The blood for laboratory glucose estimation was collected in bottles containing fluoride in order to prevent glycolysis. Both the glucose strip tests and the laboratory estimations were based on the principle of glucose oxidase method for determination of glucose. There were no differences in the values obtained.
| Results|| |
A total of 840 subjects were surveyed. There were 197 elderly people (124 females and 73 males). The mean age (SD) of the elderly subjects was 69.86 (+/−7.90) years, with an age range of 60 years to 94 years. The general characteristics of study subjects are shown in [Table 1],[Table 2],[Table 3].
The sexes were similar in age (P => 0.10).
The mean BMI (SD) of the subjects was 23.73 (+/−4.76) Kg/m2. The mean BMI (SD) of male subjects (22.8+/−3.7 Kg/m2) was apparently less than that of female subjects (24.16+/−5.28 Kg/m2), but this was not statistically significant. The females and males were similar in weight (P > 0.10). However, there were 30 subjects who were overweight, 15 were obese, and 5 subjects had morbid obesity-BMI over 40 Kg/m2. There were 16 male subjects who were overweight and only one male subject with class I obesity (BMI of over 30 Kg/m2).
Waist/hip (W/H) ratio was similar for both male and female subjects, though females’ values were expected to be smaller than those of males. The raw waist measurements of both groups of subjects ranged from 71 cm to 121 cm. The W/H ratio was actually abnormal for sex, but the measurements were within normal limits. For example, a subject had a waist circumference of 74 cm and a hip circumference of 80 cm, resulting in a W/H ratio of 0.93. Many of the subjects had this type of result. Some of the subjects had a ratio of one or above. This finding may thus imply that the W/H ratio might not be a suitable tool for use in the African population.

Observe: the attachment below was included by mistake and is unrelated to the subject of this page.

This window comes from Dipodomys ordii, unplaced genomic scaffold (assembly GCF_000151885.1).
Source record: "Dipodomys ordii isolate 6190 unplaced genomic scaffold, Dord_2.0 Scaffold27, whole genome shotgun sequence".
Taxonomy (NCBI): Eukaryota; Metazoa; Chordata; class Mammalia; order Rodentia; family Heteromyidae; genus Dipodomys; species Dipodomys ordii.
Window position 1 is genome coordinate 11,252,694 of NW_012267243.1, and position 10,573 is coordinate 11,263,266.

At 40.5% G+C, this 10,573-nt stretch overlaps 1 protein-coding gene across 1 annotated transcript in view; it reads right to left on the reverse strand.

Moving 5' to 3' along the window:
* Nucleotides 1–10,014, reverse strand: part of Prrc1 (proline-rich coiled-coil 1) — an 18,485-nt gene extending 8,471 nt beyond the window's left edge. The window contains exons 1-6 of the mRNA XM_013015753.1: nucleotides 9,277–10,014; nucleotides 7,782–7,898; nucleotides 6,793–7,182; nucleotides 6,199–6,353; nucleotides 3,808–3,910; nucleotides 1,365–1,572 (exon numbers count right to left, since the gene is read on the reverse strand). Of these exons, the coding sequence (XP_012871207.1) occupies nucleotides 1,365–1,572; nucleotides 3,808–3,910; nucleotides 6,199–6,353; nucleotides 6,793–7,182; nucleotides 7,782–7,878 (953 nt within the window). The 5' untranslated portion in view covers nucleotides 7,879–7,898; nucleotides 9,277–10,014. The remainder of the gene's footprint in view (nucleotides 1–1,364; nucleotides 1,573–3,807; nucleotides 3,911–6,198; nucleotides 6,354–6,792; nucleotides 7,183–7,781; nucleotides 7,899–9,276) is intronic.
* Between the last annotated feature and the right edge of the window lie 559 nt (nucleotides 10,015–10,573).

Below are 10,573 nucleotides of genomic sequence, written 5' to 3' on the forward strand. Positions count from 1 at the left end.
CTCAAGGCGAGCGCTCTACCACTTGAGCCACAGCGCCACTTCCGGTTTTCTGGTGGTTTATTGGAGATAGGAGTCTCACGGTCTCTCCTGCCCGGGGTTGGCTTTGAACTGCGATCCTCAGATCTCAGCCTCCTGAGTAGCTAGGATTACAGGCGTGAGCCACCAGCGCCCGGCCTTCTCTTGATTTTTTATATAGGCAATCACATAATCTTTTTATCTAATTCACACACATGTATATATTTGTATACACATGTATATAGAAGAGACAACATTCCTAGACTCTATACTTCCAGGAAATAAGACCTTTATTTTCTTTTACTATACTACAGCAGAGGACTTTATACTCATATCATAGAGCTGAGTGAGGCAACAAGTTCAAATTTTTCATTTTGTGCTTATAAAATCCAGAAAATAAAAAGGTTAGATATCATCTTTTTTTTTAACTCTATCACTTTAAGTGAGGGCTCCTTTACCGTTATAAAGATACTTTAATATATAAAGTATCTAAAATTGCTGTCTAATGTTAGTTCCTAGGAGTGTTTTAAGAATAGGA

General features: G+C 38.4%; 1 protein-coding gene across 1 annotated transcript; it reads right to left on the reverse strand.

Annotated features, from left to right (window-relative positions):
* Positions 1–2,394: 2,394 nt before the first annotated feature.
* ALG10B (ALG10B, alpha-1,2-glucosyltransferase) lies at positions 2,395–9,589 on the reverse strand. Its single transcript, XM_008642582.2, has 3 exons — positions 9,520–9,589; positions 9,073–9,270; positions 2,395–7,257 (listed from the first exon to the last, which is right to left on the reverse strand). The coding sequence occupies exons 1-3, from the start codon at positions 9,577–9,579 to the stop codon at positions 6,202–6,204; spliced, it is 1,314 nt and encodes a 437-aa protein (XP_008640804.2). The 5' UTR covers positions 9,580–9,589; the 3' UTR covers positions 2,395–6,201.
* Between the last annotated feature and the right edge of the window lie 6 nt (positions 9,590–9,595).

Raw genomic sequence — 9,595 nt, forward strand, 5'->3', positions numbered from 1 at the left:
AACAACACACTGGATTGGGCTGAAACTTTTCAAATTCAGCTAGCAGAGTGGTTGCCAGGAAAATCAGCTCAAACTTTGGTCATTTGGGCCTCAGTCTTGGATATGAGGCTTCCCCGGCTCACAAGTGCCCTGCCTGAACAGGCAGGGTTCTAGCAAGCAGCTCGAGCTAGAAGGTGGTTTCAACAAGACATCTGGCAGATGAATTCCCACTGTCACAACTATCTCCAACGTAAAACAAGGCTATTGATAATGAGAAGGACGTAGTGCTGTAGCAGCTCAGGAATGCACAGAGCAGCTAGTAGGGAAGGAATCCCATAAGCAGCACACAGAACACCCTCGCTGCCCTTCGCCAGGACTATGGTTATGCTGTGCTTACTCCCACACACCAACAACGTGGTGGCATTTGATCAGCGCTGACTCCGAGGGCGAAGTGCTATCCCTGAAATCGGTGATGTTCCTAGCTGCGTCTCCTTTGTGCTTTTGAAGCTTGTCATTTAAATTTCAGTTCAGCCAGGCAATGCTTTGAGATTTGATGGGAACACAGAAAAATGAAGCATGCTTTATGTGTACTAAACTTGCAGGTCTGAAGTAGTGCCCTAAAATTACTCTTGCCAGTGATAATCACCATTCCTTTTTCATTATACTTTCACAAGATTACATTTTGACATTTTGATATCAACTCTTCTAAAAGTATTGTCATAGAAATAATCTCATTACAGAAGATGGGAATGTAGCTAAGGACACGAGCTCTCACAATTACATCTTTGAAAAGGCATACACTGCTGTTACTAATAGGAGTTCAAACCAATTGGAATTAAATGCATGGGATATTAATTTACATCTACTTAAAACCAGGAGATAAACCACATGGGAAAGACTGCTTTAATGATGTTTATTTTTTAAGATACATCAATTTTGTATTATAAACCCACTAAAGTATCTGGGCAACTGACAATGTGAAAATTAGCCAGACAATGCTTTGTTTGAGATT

The mean blood glucose of these subjects was 5.31 (+/−2.44) mmol/L. However, there were six previously undiagnosed subjects (two males, four females) who had a blood glucose of over 11 mmol/L and were diagnosed diabetes. Two individuals were already on treatment for diabetes. These diabetic subjects were requested to attend hospital for registration and follow-up in the JUTH outstation situated within the locality. Six had glucose levels that were abnormal, with a blood glucose level of greater than 6.1 mmol/L, but less than 11.1 mmol/L. These were requested to go for follow-up in the hospital nearby—the primary healthcare center of the JUTH in the locality, where they would undergo an oral glucose tolerance test. The newly diagnosed diabetic (glucose levels greater than 11.1 mmol/L) patients were all over 65 years of age and also asymptomatic for diabetes. The overall prevalence of type II diabetes mellitus in the subjects was 4.06%
Only two subjects had an elevated BP as a comorbidity that needed some monitoring. They were given some medication and encouraged to go for follow-up. The PCV, creatinine, and uric acid levels of most study subjects were within normal limits except for two individuals who had elevated serum uric acid levels of 900 umol/L and 600 umol/L. These were sent to the hospital for further management.
| Discussion|| |
The age of 60 years and above was chosen to define the elderly population in this study due to the relatively lower life expectancy of Nigerians. The mean age of the subjects was 69. 86 years (<70 years of age). It is known that the rate of hospitalizations is increased with advanced age due to increased occurrence of concurrent illnesses like cancer, infection, etc., hence the symptoms of diabetes under these conditions may be masked,, leading to lack of presentation at health facilities.